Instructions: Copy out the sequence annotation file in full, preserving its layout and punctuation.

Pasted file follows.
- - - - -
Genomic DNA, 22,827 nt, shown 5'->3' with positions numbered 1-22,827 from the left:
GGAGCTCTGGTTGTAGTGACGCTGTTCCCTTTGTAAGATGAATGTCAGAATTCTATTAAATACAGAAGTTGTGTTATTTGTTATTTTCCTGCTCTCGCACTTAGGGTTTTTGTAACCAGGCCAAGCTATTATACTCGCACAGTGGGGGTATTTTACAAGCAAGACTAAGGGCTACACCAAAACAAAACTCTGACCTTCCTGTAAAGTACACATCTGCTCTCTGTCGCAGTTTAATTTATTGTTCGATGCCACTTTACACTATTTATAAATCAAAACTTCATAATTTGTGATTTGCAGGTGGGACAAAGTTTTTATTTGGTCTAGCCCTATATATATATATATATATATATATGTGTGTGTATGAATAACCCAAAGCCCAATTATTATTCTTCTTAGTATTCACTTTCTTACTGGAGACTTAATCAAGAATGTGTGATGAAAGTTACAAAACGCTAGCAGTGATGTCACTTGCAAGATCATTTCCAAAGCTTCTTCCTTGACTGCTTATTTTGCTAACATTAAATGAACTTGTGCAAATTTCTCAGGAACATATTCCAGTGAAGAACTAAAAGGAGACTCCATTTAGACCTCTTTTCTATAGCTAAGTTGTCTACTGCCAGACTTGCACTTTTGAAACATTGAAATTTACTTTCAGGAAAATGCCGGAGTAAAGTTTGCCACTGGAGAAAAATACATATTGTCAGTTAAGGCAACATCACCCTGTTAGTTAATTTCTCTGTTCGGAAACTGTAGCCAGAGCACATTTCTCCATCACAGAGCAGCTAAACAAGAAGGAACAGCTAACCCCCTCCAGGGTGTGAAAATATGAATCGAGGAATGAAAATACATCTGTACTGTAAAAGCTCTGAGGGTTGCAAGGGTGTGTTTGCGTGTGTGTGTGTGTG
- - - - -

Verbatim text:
Genomic DNA, 22,827 nt, shown 5'->3' with positions numbered 1-22,827 from the left:
GGAGCTCTGGTTGTAGTGACGCTGTTCCCTTTGTAAGATGAATGTCAGAATTCTATTAAATACAGAAGTTGTGTTATTTGTTATTTTCCTGCTCTCGCACTTAGGGTTTTTGTAACCAGGCCAAGCTATTATACTCGCACAGTGGGGGTATTTTACAAGCAAGACTAAGGGCTACACCAAAACAAAACTCTGACCTTCCTGTAAAGTACACATCTGCTCTCTGTCGCAGTTTAATTTATTGTTCGATGCCACTTTACACTATTTATAAATCAAAACTTCATAATTTGTGATTTGCAGGTGGGACAAAGTTTTTATTTGGTCTAGCCCTATATATATATATATATATATATATGTGTGTGTATGAATAACCCAAAGCCCAATTATTATTCTTCTTAGTATTCACTTTCTTACTGGAGACTTAATCAAGAATGTGTGATGAAAGTTACAAAACGCTAGCAGTGATGTCACTTGCAAGATCATTTCCAAAGCTTCTTCCTTGACTGCTTATTTTGCTAACATTAAATGAACTTGTGCAAATTTCTCAGGAACATATTCCAGTGAAGAACTAAAAGGAGACTCCATTTAGACCTCTTTTCTATAGCTAAGTTGTCTACTGCCAGACTTGCACTTTTGAAACATTGAAATTTACTTTCAGGAAAATGCCGGAGTAAAGTTTGCCACTGGAGAAAAATACATATTGTCAGTTAAGGCAACATCACCCTGTTAGTTAATTTCTCTGTTCGGAAACTGTAGCCAGAGCACATTTCTCCATCACAGAGCAGCTAAACAAGAAGGAACAGCTAACCCCCTCCAGGGTGTGAAAATATGAATCGAGGAATGAAAATACATCTGTACTGTAAAAGCTCTGAGGGTTGCAAGGGTGTGTTTGCGTGTGTGTGTGTGTG